Regulation of inflammation and fibrosis by macrophages in lymphedema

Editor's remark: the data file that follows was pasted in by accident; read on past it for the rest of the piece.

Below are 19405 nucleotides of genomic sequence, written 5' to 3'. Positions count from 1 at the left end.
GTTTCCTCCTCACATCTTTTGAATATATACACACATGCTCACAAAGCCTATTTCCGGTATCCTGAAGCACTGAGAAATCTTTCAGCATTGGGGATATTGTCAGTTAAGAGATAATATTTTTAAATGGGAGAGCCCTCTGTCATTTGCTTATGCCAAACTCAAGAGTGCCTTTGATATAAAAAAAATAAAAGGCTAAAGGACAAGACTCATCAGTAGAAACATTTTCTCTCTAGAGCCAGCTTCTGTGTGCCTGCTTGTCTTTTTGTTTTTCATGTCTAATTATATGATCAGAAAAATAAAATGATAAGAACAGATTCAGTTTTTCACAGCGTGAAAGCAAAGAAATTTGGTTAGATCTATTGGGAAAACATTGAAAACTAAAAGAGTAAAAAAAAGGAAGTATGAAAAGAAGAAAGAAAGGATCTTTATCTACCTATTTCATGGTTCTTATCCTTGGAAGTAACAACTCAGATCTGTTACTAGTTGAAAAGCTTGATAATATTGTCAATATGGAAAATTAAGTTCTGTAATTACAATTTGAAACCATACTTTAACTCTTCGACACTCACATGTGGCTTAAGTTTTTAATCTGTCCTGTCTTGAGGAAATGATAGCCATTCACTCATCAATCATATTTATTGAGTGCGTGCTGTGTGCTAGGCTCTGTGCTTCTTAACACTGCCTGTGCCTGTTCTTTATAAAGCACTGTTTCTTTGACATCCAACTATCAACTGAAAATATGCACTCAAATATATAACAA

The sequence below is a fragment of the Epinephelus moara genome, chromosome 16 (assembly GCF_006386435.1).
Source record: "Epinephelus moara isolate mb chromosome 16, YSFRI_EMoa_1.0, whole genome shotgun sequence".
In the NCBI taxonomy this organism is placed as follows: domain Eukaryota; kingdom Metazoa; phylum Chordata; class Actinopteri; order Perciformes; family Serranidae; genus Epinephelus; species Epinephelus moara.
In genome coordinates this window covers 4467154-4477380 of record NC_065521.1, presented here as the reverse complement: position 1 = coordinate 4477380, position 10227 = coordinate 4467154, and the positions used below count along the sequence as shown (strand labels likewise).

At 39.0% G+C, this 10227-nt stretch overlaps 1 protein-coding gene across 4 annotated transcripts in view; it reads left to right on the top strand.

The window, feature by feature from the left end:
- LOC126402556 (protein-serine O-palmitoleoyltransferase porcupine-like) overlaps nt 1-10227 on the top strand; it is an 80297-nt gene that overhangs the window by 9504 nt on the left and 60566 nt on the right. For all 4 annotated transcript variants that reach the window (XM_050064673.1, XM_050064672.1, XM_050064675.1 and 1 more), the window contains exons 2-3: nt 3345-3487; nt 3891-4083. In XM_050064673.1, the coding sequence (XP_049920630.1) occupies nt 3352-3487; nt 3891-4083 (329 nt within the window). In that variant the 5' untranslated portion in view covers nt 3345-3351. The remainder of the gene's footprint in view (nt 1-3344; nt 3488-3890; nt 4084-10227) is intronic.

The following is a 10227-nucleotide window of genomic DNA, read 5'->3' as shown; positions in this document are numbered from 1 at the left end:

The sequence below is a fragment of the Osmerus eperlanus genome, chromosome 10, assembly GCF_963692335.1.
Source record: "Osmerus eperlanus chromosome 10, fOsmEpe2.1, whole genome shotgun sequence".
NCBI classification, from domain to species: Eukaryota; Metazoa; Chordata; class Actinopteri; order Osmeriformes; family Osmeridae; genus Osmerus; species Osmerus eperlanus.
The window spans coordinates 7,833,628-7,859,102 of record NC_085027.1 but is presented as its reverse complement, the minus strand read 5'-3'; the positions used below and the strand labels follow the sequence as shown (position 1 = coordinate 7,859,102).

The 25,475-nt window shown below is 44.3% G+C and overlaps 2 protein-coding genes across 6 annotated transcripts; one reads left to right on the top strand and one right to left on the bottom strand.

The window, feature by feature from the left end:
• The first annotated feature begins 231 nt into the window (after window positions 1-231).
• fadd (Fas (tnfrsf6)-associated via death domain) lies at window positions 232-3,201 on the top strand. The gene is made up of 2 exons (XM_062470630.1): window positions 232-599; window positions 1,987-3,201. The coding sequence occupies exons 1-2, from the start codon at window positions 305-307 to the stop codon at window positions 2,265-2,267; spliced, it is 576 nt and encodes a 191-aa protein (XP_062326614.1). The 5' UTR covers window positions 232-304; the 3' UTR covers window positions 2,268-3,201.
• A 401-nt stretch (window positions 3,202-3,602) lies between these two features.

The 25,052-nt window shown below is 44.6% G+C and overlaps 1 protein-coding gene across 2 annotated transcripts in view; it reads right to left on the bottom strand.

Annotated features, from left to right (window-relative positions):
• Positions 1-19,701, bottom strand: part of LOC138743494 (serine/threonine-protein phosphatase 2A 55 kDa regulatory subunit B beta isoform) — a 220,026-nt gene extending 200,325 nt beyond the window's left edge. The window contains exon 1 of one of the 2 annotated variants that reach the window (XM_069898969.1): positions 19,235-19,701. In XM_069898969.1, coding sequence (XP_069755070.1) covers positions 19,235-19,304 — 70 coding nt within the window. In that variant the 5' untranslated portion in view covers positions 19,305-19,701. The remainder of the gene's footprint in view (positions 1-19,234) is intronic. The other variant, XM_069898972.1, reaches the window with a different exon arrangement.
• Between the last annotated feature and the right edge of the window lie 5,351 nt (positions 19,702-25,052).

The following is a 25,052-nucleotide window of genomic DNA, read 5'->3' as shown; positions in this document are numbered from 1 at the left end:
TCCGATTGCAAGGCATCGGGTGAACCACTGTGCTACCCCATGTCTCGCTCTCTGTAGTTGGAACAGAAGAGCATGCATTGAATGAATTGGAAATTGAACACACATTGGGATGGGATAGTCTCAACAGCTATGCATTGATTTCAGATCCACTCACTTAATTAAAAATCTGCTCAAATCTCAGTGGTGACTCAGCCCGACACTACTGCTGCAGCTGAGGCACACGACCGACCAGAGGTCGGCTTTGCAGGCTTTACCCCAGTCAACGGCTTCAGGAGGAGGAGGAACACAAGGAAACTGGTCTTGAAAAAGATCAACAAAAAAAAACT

Lymphedema, a common complication of cancer treatment, is characterized by inflammation, fibrosis, and adipose deposition. We have previously shown that macrophage infiltration is increased in mouse models of lymphedema. Because macrophages are regulators of lymphangiogenesis and fibrosis, this study aimed to determine the role of these cells in lymphedema using depletion experiments. Matched biopsy specimens of normal and lymphedema tissues were obtained from patients with unilateral upper extremity breast cancer-related lymphedema, and macrophage accumulation was assessed using immunohistochemistry. In addition, we used a mouse tail model of lymphedema to quantify macrophage accumulation and analyze outcomes of conditional macrophage depletion. Histological analysis of clinical lymphedema biopsies revealed significantly increased macrophage infiltration. Similarly, in the mouse tail model, lymphatic injury increased the number of macrophages and favored M2 differentiation. Chronic macrophage depletion using lethally irradiated wild-type mice reconstituted with CD11b-diphtheria toxin receptor mouse bone marrow did not decrease swelling, adipose deposition, or overall inflammation. Macrophage depletion after lymphedema had become established significantly increased fibrosis and accumulation of CD4(+) cells and promoted Th2 differentiation while decreasing lymphatic transport capacity and VEGF-C expression. Our findings suggest that macrophages home to lymphedematous tissues and differentiate into the M2 phenotype. In addition, our findings suggest that macrophages have an antifibrotic role in lymphedema and either directly or indirectly regulate CD4(+) cell accumulation and Th2 differentiation. Finally, our findings suggest that lymphedema-associated macrophages are a major source of VEGF-C and that impaired macrophage responses after lymphatic injury result in decreased lymphatic function.